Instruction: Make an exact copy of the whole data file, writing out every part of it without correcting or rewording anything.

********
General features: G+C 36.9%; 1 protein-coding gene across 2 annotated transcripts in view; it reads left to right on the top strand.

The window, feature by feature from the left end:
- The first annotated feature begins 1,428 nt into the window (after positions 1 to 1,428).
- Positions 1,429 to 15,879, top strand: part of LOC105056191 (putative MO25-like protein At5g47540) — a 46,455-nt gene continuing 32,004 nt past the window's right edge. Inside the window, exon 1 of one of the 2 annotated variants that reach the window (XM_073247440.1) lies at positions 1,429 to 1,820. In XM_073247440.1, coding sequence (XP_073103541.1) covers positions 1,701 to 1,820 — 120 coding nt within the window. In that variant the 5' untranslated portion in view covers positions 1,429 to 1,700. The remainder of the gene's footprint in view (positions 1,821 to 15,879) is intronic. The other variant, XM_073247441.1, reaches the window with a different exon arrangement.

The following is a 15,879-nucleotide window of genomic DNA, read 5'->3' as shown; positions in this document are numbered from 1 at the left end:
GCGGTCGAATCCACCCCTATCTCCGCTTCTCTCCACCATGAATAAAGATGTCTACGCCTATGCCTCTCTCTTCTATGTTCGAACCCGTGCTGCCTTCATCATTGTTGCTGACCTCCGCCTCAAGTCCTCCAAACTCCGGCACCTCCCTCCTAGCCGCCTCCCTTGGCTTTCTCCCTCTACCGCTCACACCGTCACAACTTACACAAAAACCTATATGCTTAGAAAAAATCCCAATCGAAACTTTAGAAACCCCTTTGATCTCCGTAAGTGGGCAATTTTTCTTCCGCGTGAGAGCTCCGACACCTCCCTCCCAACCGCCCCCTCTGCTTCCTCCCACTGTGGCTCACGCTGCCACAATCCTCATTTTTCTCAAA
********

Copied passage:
General features: G+C 36.9%; 1 protein-coding gene across 2 annotated transcripts in view; it reads left to right on the top strand.

The window, feature by feature from the left end:
- The first annotated feature begins 1,428 nt into the window (after positions 1 to 1,428).
- Positions 1,429 to 15,879, top strand: part of LOC105056191 (putative MO25-like protein At5g47540) — a 46,455-nt gene continuing 32,004 nt past the window's right edge. Inside the window, exon 1 of one of the 2 annotated variants that reach the window (XM_073247440.1) lies at positions 1,429 to 1,820. In XM_073247440.1, coding sequence (XP_073103541.1) covers positions 1,701 to 1,820 — 120 coding nt within the window. In that variant the 5' untranslated portion in view covers positions 1,429 to 1,700. The remainder of the gene's footprint in view (positions 1,821 to 15,879) is intronic. The other variant, XM_073247441.1, reaches the window with a different exon arrangement.

The following is a 15,879-nucleotide window of genomic DNA, read 5'->3' as shown; positions in this document are numbered from 1 at the left end:
GCGGTCGAATCCACCCCTATCTCCGCTTCTCTCCACCATGAATAAAGATGTCTACGCCTATGCCTCTCTCTTCTATGTTCGAACCCGTGCTGCCTTCATCATTGTTGCTGACCTCCGCCTCAAGTCCTCCAAACTCCGGCACCTCCCTCCTAGCCGCCTCCCTTGGCTTTCTCCCTCTACCGCTCACACCGTCACAACTTACACAAAAACCTATATGCTTAGAAAAAATCCCAATCGAAACTTTAGAAACCCCTTTGATCTCCGTAAGTGGGCAATTTTTCTTCCGCGTGAGAGCTCCGACACCTCCCTCCCAACCGCCCCCTCTGCTTCCTCCCACTGTGGCTCACGCTGCCACAATCCTCATTTTTCTCAAA